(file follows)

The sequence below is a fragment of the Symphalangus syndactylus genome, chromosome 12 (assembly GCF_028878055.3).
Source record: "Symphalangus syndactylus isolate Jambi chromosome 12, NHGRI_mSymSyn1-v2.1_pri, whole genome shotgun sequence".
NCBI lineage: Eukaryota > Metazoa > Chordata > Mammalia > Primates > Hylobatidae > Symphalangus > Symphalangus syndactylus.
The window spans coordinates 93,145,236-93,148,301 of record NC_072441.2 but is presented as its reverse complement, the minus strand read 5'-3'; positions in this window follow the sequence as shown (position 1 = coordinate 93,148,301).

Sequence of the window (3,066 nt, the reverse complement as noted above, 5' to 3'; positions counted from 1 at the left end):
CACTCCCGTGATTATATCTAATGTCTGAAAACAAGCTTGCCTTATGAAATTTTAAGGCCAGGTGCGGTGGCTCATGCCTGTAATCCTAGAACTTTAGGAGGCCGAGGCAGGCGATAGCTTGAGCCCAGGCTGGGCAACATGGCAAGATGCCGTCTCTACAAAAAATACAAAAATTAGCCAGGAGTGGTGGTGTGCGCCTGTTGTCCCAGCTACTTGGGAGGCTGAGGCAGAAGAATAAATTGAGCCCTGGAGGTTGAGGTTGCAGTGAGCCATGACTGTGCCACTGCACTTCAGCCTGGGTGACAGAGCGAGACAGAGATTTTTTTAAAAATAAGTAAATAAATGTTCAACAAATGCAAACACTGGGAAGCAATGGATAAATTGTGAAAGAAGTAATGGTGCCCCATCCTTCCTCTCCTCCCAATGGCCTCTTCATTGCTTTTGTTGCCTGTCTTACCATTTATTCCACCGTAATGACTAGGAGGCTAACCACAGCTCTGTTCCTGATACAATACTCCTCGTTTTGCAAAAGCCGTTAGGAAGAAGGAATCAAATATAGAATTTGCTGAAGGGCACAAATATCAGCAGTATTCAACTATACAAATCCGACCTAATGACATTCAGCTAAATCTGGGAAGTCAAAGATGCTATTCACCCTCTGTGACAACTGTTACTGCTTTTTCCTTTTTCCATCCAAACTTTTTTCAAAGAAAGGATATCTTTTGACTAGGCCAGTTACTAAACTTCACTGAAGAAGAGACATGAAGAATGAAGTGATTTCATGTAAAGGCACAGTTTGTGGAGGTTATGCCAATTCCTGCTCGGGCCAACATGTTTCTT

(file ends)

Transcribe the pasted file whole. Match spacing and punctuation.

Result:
The sequence below is a fragment of the Symphalangus syndactylus genome, chromosome 12 (assembly GCF_028878055.3).
Source record: "Symphalangus syndactylus isolate Jambi chromosome 12, NHGRI_mSymSyn1-v2.1_pri, whole genome shotgun sequence".
NCBI lineage: Eukaryota > Metazoa > Chordata > Mammalia > Primates > Hylobatidae > Symphalangus > Symphalangus syndactylus.
The window spans coordinates 93,145,236-93,148,301 of record NC_072441.2 but is presented as its reverse complement, the minus strand read 5'-3'; positions in this window follow the sequence as shown (position 1 = coordinate 93,148,301).

Sequence of the window (3,066 nt, the reverse complement as noted above, 5' to 3'; positions counted from 1 at the left end):
CACTCCCGTGATTATATCTAATGTCTGAAAACAAGCTTGCCTTATGAAATTTTAAGGCCAGGTGCGGTGGCTCATGCCTGTAATCCTAGAACTTTAGGAGGCCGAGGCAGGCGATAGCTTGAGCCCAGGCTGGGCAACATGGCAAGATGCCGTCTCTACAAAAAATACAAAAATTAGCCAGGAGTGGTGGTGTGCGCCTGTTGTCCCAGCTACTTGGGAGGCTGAGGCAGAAGAATAAATTGAGCCCTGGAGGTTGAGGTTGCAGTGAGCCATGACTGTGCCACTGCACTTCAGCCTGGGTGACAGAGCGAGACAGAGATTTTTTTAAAAATAAGTAAATAAATGTTCAACAAATGCAAACACTGGGAAGCAATGGATAAATTGTGAAAGAAGTAATGGTGCCCCATCCTTCCTCTCCTCCCAATGGCCTCTTCATTGCTTTTGTTGCCTGTCTTACCATTTATTCCACCGTAATGACTAGGAGGCTAACCACAGCTCTGTTCCTGATACAATACTCCTCGTTTTGCAAAAGCCGTTAGGAAGAAGGAATCAAATATAGAATTTGCTGAAGGGCACAAATATCAGCAGTATTCAACTATACAAATCCGACCTAATGACATTCAGCTAAATCTGGGAAGTCAAAGATGCTATTCACCCTCTGTGACAACTGTTACTGCTTTTTCCTTTTTCCATCCAAACTTTTTTCAAAGAAAGGATATCTTTTGACTAGGCCAGTTACTAAACTTCACTGAAGAAGAGACATGAAGAATGAAGTGATTTCATGTAAAGGCACAGTTTGTGGAGGTTATGCCAATTCCTGCTCGGGCCAACATGTTTCTT